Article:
Stripes and Gene Davis
In the last blog we talked about warp stripes, but we can add weft stripes, too. The disadvantage is that the weft has to be changed often and there are those pesky tails to deal with. If the cloth is to be used in a garment where the edges don’t show, we can just leave them. Scottish tartans are woven that way if they will be made into kilts or other garments; the fabric is usually wool which is slightly fulled, locking in the ends anyway. The thinner the weft, the less likely is the build-up of extra tails at the edge. We can also use a technique tapestry: tapering the tail by un-plying and making each ply a slightly different length before tucking in the shed.
The advantage of weft stripes is that, if we don’t like a fabric, we can add a bit of pizazz with weft stripes. Of course weft stripes can be planned. Acadian textiles use colored cottons to their best advantages in weaving the weft stripes.
And horizontal wefts are needed to make plaids; this warp striped fabric
Can become this plaid:
When planning stripes, the conventional wisdom is to use contrasting colors – whether in hue, or value or saturation, or some combination of those – and to use the Fibonacci series for pleasing proportions. Originally described by the Italian mathematician Leonardo Fibonacci, it is a sequence where each digit is obtained by adding the previous two, after starting with 1 and 2:
1, 1, 2, 3, 5, 8, 13, 21, etc.
These ratios have been used since antiquity, are found in nature and they are all around us in everyday objects, for example, our 3 by 5 cards. In our weaving, we can use them in dimensions, for example in inches, or in the number of threads; they don’t have to be used in order, and they can be in ratios; for example, we could double 2 and 5 and make stripes of 4 and 10 threads.
I used these principles for years. Then one day I walked into the Corcoran Gallery of Art (now closed) and there in the rotunda was an incredible painting of stripes, “The Magic Circle”; it was Gene Davis’s work, which I didn’t know at the time. The more I looked, the more I became fascinated. Those stripes didn’t follow any rules for proportions or color, and yet they were so captivating.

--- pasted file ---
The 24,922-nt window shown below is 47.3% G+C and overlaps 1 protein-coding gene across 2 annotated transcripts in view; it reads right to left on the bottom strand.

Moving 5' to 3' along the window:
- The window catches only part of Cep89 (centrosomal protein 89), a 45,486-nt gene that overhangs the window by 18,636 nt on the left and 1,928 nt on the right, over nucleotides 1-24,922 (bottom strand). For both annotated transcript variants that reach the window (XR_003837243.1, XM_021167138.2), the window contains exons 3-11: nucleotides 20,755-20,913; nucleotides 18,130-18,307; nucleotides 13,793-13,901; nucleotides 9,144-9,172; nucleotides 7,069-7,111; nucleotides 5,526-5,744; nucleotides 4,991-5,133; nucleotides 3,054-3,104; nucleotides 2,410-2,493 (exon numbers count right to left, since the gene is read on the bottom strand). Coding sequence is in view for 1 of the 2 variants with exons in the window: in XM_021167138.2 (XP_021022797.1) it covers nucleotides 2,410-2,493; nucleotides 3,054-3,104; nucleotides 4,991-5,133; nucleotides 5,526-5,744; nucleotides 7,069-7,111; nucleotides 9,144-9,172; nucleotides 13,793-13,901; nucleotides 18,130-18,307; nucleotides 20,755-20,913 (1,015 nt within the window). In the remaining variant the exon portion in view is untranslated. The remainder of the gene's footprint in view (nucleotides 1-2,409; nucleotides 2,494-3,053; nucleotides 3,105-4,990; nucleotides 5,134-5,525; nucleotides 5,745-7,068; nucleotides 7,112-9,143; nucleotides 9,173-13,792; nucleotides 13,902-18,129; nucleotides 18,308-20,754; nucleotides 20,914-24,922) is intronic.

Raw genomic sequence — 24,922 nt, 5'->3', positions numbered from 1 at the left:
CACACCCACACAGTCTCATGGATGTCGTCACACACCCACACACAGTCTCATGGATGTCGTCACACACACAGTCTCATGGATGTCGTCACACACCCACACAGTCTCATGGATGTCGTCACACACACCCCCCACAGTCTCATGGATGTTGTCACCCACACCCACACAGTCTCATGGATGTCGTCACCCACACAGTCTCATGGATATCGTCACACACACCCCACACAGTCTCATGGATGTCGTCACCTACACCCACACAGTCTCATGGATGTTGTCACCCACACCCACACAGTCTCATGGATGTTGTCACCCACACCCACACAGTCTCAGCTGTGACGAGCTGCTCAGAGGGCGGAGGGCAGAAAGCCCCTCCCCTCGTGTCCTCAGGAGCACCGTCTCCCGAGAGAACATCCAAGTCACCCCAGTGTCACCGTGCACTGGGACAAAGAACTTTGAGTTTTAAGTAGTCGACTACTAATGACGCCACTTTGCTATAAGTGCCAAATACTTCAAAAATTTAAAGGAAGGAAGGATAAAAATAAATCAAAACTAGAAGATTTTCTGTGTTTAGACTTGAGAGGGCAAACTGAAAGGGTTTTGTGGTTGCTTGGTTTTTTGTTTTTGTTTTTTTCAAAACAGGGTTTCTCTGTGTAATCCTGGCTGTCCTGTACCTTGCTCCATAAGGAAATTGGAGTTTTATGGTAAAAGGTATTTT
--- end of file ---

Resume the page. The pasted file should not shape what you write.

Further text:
Once in my consciousness, I kept on finding more of his work; in 2016 we visited the Milwaukee Art Museum during Convergence and there it is was – his work is unmistakable.
I became curious: what principles does he use? What makes his work so compelling to me?
I bought the annotated catalog, “A Memorial Exhibition 1987” which included many of his paintings as well as essays by various art critics. Gene Davis, who died in 1985, is considered the most prominent member of the Washington Color School; while his art work is varied, he is best known for his color stripes, often in paintings, but also with lights, and other media. I studied his work and spent a lot of time analyzing those stripes. Finally, in order to understand it better, I decided that I needed to make a hanging based on his “Hot Beat”, shown below on the loom
I am not sure that the warp did much for my understanding, but reading about an interview with him gave me the answer; Gene Davis basically said that he applied all of the art rules and then sought to break them!
So, there you have it! Maybe it is best to spend time training our eye and trusting it, so that we can have a feeling for what our stripes should be – Fibonacci or not.
A big thank-you to Bambi Moise who pointed out the error in the Fibonacci series as originally posted. It should start with two "1's". It is now correct.